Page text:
In the wake of multiple food-borne illness outbreaks, the Food and Drug Administration released a new set of regulations Friday regarding the safety and cleanliness of produce and imported foods. The rules require importers and distributers to make sure food is clean. The importers and distributors must also provide auditing services to evaluate procedures at foreign food suppliers. The rules will operate as primary prevention against outbreaks. This type of front-line action is vital, considering the FDA and CDC often can only respond after people have already fallen ill from contaminated food.
Foodborne illness outbreaks not only sicken and hospitalize hundreds, they can also be deadly. Recently, an outbreak of Salmonella from imported cucumbers crossed state lines, sickening hundreds and killing four Americans. It is precisely these types of dangerous outbreaks that the new rules hope to prevent. “For the first time these rules are going to require producers, growers, and importers to ensure that the food they produce or import has minimal contamination,” said Sarah Eskin, director of food safety research at the Pew Charitable Trusts.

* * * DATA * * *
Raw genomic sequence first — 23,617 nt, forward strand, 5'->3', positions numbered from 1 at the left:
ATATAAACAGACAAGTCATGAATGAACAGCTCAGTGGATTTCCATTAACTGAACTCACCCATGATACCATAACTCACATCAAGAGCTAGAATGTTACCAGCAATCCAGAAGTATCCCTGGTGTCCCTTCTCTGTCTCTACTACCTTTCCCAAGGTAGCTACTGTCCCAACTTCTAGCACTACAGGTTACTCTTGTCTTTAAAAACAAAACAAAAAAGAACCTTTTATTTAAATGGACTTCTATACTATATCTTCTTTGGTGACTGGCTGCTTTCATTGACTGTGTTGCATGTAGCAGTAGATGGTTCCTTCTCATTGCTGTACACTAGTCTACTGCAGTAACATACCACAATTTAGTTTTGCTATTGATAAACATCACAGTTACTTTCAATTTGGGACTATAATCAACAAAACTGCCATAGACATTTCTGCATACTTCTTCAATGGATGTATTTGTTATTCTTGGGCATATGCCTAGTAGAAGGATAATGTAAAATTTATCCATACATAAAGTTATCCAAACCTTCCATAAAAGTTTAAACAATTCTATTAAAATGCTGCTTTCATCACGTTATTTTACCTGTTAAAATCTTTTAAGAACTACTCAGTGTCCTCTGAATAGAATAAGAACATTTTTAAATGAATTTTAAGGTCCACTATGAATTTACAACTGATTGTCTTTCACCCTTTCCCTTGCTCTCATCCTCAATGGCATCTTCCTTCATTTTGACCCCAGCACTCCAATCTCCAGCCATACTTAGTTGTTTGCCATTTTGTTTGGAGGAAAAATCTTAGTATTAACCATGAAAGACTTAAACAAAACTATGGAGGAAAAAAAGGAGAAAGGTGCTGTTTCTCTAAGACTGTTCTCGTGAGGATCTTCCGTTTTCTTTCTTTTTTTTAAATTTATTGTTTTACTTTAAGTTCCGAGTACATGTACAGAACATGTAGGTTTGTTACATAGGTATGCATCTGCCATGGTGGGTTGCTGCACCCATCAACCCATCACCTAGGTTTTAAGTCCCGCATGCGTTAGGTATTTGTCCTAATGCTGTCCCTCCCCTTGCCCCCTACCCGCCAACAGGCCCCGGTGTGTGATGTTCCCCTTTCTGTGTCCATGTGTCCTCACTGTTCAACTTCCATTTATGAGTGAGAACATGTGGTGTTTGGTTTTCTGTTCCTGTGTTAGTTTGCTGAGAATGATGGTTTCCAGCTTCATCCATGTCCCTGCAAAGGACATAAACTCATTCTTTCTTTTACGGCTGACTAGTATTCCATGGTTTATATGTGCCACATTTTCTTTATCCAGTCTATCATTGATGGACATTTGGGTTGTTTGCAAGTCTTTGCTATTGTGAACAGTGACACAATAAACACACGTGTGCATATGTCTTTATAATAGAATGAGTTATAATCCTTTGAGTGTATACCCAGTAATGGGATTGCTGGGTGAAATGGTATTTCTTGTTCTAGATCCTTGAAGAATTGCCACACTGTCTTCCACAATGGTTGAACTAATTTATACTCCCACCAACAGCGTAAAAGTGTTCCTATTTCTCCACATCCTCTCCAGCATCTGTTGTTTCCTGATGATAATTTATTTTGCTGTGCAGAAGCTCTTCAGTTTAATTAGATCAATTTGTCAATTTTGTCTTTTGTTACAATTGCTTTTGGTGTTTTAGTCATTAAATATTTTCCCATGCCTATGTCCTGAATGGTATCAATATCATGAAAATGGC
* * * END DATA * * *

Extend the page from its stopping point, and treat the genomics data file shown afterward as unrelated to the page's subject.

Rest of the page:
Prior to this new law, food importers were rarely held responsible for the safety of their products. Now, with random spot testing, health officials will be able to stop outbreaks at the source before food even enters stores. Given that more than half of all fresh fruit and 22 percent of fresh vegetables consumed in the United States are imported, this new law is essential to making our food system safer.
The accompanying slideshow is provided by fellow Daily Meal editorial staff member Dan Myers.